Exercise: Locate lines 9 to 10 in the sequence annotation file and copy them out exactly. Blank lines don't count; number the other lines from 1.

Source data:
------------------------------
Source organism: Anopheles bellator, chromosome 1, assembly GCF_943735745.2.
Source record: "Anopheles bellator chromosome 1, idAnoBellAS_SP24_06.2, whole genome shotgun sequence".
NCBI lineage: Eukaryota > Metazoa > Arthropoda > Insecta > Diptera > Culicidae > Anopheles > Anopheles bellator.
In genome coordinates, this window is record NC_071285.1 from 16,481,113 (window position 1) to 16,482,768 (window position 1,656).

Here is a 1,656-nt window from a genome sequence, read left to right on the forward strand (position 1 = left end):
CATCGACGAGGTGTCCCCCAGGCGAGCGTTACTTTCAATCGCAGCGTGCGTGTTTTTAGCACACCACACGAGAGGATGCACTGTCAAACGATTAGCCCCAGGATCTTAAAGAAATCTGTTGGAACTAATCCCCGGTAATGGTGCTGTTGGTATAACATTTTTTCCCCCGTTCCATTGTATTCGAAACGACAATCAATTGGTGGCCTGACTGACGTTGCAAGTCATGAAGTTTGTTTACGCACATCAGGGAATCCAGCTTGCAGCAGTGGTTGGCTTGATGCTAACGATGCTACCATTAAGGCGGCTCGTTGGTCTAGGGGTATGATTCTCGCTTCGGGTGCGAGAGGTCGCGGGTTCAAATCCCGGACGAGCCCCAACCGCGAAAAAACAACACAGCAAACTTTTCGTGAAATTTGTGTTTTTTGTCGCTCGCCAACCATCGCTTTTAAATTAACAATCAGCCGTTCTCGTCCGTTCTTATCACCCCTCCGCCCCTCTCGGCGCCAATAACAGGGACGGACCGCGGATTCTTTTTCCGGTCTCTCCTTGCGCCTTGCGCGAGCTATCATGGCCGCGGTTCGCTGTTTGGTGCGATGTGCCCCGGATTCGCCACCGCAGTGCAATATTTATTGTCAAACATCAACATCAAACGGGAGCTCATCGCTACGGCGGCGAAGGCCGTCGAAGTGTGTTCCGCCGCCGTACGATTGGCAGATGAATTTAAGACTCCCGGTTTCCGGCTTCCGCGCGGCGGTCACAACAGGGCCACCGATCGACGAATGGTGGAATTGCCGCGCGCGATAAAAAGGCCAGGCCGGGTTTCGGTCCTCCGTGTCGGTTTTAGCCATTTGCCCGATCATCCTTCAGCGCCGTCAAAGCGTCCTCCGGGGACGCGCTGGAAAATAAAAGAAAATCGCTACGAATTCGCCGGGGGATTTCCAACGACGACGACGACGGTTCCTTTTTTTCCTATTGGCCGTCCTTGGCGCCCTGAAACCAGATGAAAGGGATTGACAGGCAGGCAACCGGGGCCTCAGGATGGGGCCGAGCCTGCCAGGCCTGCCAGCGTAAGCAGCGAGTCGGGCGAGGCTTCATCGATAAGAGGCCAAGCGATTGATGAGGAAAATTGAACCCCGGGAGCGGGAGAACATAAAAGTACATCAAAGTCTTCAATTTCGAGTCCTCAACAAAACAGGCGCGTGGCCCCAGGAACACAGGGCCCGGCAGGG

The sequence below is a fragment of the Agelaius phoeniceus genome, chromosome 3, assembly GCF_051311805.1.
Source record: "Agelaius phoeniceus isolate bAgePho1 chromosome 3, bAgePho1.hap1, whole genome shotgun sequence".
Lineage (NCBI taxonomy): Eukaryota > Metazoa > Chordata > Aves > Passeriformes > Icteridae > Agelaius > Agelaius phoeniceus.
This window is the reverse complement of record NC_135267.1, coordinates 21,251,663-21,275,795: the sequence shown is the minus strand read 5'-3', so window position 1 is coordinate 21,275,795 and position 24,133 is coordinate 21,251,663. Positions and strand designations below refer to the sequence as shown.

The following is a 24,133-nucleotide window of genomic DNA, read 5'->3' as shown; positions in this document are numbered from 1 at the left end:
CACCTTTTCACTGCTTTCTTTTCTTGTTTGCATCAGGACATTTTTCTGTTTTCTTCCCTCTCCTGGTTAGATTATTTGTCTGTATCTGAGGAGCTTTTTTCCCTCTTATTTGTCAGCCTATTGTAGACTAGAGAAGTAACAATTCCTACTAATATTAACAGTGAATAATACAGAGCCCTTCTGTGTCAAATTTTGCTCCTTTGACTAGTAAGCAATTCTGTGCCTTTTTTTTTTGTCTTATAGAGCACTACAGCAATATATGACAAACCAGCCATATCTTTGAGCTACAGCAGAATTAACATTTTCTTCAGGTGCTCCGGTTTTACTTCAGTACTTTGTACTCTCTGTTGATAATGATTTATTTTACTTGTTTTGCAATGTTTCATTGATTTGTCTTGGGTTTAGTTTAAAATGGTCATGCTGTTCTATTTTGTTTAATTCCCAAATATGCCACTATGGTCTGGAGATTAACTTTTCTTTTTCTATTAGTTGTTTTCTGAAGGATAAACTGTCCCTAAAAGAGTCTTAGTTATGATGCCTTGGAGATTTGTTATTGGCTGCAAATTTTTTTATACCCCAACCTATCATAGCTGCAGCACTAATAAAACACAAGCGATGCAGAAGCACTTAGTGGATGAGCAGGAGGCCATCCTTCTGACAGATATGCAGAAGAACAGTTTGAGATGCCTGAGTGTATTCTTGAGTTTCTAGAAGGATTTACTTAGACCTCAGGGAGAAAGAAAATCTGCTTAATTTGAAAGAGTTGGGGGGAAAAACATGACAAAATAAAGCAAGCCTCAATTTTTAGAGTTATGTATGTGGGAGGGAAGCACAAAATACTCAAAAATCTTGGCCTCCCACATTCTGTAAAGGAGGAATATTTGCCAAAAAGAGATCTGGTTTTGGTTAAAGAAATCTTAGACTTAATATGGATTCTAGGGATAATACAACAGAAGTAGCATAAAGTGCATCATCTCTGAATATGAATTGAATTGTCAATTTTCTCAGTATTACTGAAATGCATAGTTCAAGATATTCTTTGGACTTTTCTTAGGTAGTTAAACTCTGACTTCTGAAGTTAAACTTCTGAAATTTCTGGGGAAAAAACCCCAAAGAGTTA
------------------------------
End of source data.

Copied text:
Lineage (NCBI taxonomy): Eukaryota > Metazoa > Chordata > Aves > Passeriformes > Icteridae > Agelaius > Agelaius phoeniceus.
This window is the reverse complement of record NC_135267.1, coordinates 21,251,663-21,275,795: the sequence shown is the minus strand read 5'-3', so window position 1 is coordinate 21,275,795 and position 24,133 is coordinate 21,251,663. Positions and strand designations below refer to the sequence as shown.